The Carrot Festival began 30 years ago as a fundraiser to offset the cost of paving the synagogue's parking lot, Fink said. At that time, congregation members Paul and Rose Westheimer owned The Carrot Barn at Schoharie Valley Farms, where more than 1,400 tons of carrots were produced annually.
While the Westheimers no longer own The Carrot Barn, they still play a role in the planning of the festival by serving on the committee, which began meeting in January to plan for the festival.
Each year we added a layer, Fink said. She said about 20 years ago the congregation began baking cakes to sell during the event.
"You don't have to be a rabbit to love carrots," read the shirts from the event.
The congregation always gets requests for its carrot recipes, so they compiled a cookbook, which is sold throughout the world, of all the congregation's favorite Carrot Festival recipes, in addition to other kosher recipes.
Copyrighted in 2006 the cookbook, titled "Divine Kosher Cuisine," features some recipes, which are derived straight from the Carrot Festival. The cookbook can be purchased online at www.divinekosher.com for $32.95.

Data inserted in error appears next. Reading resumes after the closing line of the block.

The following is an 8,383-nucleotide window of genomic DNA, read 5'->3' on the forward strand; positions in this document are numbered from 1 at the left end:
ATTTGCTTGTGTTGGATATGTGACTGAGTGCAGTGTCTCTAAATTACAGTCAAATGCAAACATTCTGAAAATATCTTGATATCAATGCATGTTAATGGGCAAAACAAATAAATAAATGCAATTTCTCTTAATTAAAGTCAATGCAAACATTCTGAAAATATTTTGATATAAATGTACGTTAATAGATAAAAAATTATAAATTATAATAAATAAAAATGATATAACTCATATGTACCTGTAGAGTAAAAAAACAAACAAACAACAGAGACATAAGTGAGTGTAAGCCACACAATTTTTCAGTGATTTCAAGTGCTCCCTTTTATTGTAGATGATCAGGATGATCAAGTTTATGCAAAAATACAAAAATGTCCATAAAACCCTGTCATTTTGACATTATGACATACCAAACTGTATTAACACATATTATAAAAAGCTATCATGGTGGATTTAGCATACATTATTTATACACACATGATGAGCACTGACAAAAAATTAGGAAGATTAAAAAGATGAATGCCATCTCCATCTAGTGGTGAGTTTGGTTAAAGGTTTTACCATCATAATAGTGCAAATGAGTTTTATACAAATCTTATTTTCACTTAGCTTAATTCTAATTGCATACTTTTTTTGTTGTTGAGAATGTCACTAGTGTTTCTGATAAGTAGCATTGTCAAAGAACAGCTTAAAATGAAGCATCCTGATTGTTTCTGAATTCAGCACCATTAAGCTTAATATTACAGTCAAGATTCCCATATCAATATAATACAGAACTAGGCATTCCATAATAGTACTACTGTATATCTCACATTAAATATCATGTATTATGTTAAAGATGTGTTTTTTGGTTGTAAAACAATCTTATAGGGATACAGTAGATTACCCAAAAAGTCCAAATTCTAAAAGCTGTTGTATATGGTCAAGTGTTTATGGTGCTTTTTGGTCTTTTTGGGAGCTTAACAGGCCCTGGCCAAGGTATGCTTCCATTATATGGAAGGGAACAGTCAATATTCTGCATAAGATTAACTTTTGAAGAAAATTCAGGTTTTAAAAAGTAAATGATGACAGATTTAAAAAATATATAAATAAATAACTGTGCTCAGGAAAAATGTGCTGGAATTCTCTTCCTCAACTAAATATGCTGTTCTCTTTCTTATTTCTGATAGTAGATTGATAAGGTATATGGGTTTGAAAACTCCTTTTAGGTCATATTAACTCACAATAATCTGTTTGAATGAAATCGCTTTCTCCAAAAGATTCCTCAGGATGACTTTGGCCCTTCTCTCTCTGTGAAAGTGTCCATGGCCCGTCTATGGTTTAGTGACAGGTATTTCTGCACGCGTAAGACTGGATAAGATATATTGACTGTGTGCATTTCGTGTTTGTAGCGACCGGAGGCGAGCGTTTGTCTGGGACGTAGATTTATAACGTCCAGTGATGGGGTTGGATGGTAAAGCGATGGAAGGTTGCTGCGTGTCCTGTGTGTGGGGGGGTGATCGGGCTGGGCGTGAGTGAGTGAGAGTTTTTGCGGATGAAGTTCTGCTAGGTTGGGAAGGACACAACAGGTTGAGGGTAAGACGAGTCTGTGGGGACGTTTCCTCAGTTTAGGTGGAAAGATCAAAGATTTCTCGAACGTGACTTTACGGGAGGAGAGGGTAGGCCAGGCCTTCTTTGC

The festival will be held from 10 a.m. to 4:30 p.m., Sunday, Sept. 14, at 2117 Union St., Schenectady.
There is no admission fee for the festival, but a $2 parking fee is suggested.
The festival performance schedule is as follows:
10:30 to 11 a.m.: Hava Nashira, synagogue choir will perform.
11:15 a.m. to noon: Art Isenberg, a Hebrew, Latin, Israeli and Dixieland keyboardist, will perform.
12:15 p.m. to 12:45 p.m.: Israeli dancers will perform.
1 to 1:30 p.m.: The General Lee Speaking Band will perform.
2 to 4 p.m.: The McKrells, Irish-American band.
4 p.m. to close: A children's talent show will be held.